Friday, November 22, 2013

County denies funding for easement

Application was to protect open space at valley gateway

Express Staff Writer

Sheep graze on the Flat Top Ranch near Carey, where Land, Water and Wildlife Levy funds are serving to protect some of the open space. Express file photo

    By a vote of 2 to 1, Blaine County commissioners on Tuesday rejected an application for $192,000 from the county’s Land, Water and Wildlife Fund to preserve as open space an 80-acre ranch near Timmerman Junction, at the gateway to the Wood River Valley. Rejection had been recommended by the Levy Advisory Board on the grounds that too little land was being preserved for the price, as well as uncertainty about the value of the transfer-of-development rights being offered as the applicants’ matching funds.
    In 2008, Blaine County voters passed a $3.4 million, two-year levy to help protect clean water, wildlife habitat and working farms and ranches in Blaine County. Money is granted from the levy funds based on applications from landowners in partnership with nonprofit conservation organizations.
    Clare Swanger, project coordinator for the Land, Water and Wildlife Levy program, told the commissioners during their meeting at the Old Blaine County Courthouse that $2.4 million remains in the program, which has funded part of two conservation easements to date—one at the Flat Top Ranch near Carey and the other at the B Bar B Ranch near Picabo.
    The recent application was made jointly by the Wood River Land Trust and John and Kristy Molyneux, owners of the Weston Ranch just off of U.S. Highway 20 a half a mile west of the junction with state Highway 75. The money would have paid for all of a conservation easement on the 80-acre property.
    Swanger said the easements at the Flat Top and B Bar B ranches were bought for an average price of $192 per acre, while the current application would cost $2,400 per acre. She acknowledged that land values are much higher on the Weston Ranch property, but said the application was competing for limited funds with conservation goals elsewhere.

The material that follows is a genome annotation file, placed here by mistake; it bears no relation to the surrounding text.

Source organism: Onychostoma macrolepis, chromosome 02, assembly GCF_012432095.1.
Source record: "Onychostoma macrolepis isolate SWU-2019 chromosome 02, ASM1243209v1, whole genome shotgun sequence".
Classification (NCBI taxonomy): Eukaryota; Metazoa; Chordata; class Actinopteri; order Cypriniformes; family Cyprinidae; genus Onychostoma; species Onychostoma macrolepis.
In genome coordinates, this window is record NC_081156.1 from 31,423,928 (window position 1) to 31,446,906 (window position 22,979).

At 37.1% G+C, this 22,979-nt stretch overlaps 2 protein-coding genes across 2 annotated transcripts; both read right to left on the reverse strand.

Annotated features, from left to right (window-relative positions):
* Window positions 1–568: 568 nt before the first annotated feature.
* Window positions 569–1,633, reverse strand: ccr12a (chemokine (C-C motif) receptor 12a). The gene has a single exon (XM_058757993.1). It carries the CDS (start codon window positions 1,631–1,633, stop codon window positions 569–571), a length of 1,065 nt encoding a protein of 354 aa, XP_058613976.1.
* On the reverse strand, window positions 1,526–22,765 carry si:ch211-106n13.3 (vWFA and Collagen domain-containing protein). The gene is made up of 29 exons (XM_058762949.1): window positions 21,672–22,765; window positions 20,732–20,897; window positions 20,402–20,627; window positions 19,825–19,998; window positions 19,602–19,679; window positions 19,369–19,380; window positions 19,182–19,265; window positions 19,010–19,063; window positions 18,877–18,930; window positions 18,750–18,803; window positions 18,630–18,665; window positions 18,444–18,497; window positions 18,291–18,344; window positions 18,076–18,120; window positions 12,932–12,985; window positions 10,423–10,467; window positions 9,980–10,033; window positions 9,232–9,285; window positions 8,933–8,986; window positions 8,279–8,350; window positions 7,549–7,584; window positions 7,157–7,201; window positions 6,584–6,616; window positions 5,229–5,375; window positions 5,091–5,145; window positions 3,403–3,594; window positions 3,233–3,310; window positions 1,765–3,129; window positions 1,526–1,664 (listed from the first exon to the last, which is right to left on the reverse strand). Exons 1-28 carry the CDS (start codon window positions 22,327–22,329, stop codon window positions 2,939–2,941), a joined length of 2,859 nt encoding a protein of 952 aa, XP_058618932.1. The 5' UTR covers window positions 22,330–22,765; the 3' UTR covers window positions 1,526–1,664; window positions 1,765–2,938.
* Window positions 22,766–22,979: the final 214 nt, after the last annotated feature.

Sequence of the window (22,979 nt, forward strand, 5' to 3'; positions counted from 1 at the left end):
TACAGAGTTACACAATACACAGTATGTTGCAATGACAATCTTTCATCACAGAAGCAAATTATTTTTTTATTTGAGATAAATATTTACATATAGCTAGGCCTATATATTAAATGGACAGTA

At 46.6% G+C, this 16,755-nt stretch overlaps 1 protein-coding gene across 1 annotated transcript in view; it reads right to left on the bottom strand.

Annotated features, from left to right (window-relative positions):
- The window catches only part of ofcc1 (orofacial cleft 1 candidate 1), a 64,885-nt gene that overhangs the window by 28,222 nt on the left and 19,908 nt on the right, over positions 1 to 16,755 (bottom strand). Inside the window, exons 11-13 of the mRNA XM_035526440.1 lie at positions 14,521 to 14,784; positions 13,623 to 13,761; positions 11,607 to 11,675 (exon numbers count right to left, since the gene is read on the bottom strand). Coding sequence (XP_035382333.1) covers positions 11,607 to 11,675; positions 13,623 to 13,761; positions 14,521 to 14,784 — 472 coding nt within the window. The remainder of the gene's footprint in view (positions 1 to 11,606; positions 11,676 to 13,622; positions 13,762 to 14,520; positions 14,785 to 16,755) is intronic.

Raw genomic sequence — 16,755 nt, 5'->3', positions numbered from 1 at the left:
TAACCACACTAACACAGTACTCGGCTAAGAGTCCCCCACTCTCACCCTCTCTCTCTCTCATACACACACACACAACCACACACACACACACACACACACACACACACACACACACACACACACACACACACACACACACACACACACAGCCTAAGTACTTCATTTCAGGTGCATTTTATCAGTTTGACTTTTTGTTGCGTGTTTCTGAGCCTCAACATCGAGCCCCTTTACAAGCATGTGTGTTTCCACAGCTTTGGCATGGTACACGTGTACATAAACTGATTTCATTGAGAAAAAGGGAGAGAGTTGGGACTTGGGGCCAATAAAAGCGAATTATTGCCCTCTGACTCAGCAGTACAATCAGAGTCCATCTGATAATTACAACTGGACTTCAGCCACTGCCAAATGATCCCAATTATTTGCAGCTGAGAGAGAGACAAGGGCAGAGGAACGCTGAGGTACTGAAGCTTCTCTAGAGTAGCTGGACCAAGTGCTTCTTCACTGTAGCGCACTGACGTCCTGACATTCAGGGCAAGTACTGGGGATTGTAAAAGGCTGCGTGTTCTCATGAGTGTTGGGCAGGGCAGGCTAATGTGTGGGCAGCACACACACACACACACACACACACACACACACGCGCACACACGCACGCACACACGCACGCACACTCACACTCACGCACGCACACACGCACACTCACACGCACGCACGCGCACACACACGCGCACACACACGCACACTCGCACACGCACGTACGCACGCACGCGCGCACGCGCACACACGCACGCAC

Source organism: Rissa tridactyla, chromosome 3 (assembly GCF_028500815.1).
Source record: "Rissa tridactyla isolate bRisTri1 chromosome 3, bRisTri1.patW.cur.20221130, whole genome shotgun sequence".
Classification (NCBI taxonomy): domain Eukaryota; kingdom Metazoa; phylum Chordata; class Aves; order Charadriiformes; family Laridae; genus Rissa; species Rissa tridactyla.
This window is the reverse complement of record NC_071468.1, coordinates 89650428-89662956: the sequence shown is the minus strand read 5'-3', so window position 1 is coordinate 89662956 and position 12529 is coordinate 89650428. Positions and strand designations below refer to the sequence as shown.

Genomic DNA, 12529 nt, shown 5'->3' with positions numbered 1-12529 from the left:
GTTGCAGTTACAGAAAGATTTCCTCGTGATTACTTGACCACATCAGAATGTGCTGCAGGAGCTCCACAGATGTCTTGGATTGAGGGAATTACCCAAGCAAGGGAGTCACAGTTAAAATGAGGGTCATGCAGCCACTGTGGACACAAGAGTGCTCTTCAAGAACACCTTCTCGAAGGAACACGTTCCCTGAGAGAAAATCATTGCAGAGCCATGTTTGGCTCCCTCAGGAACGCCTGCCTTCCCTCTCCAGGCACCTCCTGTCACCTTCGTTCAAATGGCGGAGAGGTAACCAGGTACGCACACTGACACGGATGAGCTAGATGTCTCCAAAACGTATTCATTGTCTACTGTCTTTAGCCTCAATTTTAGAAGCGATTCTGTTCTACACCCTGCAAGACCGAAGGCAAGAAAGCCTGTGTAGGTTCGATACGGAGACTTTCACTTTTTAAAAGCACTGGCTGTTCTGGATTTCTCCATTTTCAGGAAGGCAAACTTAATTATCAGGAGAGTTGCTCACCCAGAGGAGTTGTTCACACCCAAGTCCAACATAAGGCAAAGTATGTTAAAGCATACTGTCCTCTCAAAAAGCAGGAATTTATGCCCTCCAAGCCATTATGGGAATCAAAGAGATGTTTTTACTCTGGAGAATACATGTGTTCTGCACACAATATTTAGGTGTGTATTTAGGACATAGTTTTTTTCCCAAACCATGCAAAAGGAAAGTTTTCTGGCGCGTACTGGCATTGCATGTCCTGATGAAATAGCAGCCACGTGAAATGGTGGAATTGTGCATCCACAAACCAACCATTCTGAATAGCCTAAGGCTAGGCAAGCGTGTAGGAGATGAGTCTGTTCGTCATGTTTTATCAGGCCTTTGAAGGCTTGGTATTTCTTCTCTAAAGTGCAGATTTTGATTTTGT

“The Land Advisory Board feels that the Western Ranch is not accomplishing nearly as much conservation as other completed projects and other opportunities,” she said.
    The Land, Water and Wildlife Levy program was created with the intention that in most cases the application include a matching amount from the organization partner. In this case, the Wood River Land Trust was offering to give the county four transfer-of-development rights that it holds on its nearby Church Farms property. Ceding those rights to the county would have removed them from development use at the property.
    “The issue with the TDRs today is that there has not been a market established,” Swanger said. “We don’t have any way of knowing what that value is.”
    Commissioner Larry Schoen, who cast the dissenting vote, contended that the value of the TDRs to the county is not their market value, but their conservation value. He argued that the Land, Water and Wildlife Levy program was established to protect precisely the kind of working agricultural property that the Weston Ranch is.
    Wood River Land Trust Executive Director Scott Boettger called the application a “quintessential gateway project.”
    “Many of us have experienced the joy of returning home, crossing Timmerman Hill and looking across the valley,” he said.
    Commissioner Jacob Greenberg said rejection of the application would not prohibit the applicants from including a conservation easement on the property in a future, more wide-ranging project.

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